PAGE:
This is an old revision of the document!
Let's get started! We guide you through the process from installing to getting NAV up and running, monitoring your network.
Follow these 8 steps:
In principle, NAV can run on any Unix-like platform, as long as Apache, postgresql, Python and Java are supported. Several distribution packages are available or you can install NAV from source if you like.
If you are looking for the smoothest install - go for the Debian package. Your procedure will then be:
All the NAV configuration files are gathered in the
etc directory of NAV.
ADMIN_MAILto the email account of your NAV administrator.
DOMAIN_SUFFIXto your domain.
userpw_nav. NAV will use this password to access the NAV database. For debugging purposes you use it yourself to access the database from the shell with
psql manage nav.
A number of configuration files adjust how your NAV home page looks. They are all located in the
For details on how to configure what, see the navhome-document.
Start the NAV back-end processes (daemons and cron jobs) with
nav start. Verify that the NAV processes are running with
Here is an example that shows that
smsd is down and the rest is up and running:
$/usr/sbin/nav status Up: alertengine cricket eventengine getDeviceData iptrace logengine mactrace maintengine networkDiscovery pping servicemon thresholdMon Down: smsd
If some of the processes are down use
nav start <processname> to start it. Verify with
nav status. For more information on the back-end processes, see here.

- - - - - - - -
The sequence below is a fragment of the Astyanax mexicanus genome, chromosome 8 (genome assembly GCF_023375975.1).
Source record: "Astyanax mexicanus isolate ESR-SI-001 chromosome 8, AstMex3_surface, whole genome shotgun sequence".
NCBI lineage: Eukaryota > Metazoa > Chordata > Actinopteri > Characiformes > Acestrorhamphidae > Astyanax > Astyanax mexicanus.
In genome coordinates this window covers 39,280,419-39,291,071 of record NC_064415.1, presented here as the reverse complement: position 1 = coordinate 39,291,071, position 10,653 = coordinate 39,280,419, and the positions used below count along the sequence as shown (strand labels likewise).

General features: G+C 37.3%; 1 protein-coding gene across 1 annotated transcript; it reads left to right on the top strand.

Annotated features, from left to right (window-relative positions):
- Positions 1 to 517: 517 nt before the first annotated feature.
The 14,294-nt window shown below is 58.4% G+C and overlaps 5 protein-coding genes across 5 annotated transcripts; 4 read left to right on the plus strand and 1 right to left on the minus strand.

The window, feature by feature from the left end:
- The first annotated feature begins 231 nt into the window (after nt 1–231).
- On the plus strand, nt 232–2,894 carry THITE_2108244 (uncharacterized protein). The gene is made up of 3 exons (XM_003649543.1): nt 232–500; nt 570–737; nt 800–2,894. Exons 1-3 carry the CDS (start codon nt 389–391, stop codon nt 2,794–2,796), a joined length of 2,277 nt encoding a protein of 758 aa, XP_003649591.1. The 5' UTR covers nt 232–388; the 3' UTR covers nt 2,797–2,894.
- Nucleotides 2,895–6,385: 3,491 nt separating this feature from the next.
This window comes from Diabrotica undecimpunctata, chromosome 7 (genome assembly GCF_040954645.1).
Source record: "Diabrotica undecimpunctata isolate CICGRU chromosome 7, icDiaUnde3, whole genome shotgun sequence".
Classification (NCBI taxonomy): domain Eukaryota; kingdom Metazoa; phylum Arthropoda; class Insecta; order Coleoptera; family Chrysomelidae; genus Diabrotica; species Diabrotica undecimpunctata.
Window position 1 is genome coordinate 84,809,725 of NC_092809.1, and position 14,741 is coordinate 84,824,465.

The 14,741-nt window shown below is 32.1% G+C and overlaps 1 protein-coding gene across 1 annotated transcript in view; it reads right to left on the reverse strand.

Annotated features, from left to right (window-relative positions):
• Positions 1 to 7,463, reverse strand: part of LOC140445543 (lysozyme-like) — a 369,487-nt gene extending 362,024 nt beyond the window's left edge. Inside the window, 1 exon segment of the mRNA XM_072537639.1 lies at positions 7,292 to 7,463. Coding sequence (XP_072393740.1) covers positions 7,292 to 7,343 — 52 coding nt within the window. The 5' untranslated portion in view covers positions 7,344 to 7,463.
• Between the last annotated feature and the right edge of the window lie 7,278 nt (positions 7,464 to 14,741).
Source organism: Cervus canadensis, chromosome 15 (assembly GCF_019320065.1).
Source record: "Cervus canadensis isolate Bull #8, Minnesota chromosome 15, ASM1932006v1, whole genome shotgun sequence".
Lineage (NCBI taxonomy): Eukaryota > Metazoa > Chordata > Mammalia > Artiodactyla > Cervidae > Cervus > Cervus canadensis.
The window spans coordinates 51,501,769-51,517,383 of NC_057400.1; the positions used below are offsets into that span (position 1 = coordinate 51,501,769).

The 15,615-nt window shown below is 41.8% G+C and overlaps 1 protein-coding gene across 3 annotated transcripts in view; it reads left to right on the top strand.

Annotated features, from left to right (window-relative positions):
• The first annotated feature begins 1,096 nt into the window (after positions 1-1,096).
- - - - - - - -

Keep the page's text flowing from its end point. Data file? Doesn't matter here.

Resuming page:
When you first direct your browser to the NAV page served by your Apache, you are unauthenticated and will have the access privileges of an anonymous user.
You may log in to the web interface as the user “admin”, using “admin” as your password. It is of course extremely recommended that you immediately change this password to something harder to guess.
The user “admin” is a member of the group “NAV Administrators”, and will therefore have access to absolutely everything in the web interface.
For this task you use the user adminstration panel. The task typically covers:
Adjust existing groups privileges or add new groups as you like.
NAV does not autodiscover your network, you need to seed the database with key information. Seeding is covered in this document.
After you have registered your equipment in NAV, the background processes starts collecting information with snmp:
Cricket statistics collection will not start before your Cricket configuration tree is built.
The cricket config builder runs nightly, as a consequence you have to wait till the next morning to see statistics. You may however kick start this process by manually running
Put simply; allow some time for your network to be fully discovered and managed